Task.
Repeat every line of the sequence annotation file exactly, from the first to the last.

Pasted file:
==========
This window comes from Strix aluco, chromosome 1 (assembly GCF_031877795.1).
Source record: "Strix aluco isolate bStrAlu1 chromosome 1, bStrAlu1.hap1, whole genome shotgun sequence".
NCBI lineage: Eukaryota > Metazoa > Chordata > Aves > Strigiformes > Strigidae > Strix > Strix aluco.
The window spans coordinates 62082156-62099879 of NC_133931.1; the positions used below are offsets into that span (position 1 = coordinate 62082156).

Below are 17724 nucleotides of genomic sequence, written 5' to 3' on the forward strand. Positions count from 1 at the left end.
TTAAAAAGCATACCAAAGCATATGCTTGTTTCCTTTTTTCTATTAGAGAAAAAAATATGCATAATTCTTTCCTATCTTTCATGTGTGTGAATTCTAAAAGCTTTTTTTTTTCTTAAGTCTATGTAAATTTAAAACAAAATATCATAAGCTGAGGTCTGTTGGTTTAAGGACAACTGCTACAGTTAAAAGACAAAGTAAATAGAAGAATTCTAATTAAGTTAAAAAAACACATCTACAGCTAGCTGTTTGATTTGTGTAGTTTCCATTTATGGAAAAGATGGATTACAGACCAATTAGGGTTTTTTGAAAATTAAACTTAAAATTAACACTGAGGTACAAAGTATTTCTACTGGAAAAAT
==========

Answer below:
This window comes from Strix aluco, chromosome 1 (assembly GCF_031877795.1).
Source record: "Strix aluco isolate bStrAlu1 chromosome 1, bStrAlu1.hap1, whole genome shotgun sequence".
NCBI lineage: Eukaryota > Metazoa > Chordata > Aves > Strigiformes > Strigidae > Strix > Strix aluco.
The window spans coordinates 62082156-62099879 of NC_133931.1; the positions used below are offsets into that span (position 1 = coordinate 62082156).

Below are 17724 nucleotides of genomic sequence, written 5' to 3' on the forward strand. Positions count from 1 at the left end.
TTAAAAAGCATACCAAAGCATATGCTTGTTTCCTTTTTTCTATTAGAGAAAAAAATATGCATAATTCTTTCCTATCTTTCATGTGTGTGAATTCTAAAAGCTTTTTTTTTTCTTAAGTCTATGTAAATTTAAAACAAAATATCATAAGCTGAGGTCTGTTGGTTTAAGGACAACTGCTACAGTTAAAAGACAAAGTAAATAGAAGAATTCTAATTAAGTTAAAAAAACACATCTACAGCTAGCTGTTTGATTTGTGTAGTTTCCATTTATGGAAAAGATGGATTACAGACCAATTAGGGTTTTTTGAAAATTAAACTTAAAATTAACACTGAGGTACAAAGTATTTCTACTGGAAAAAT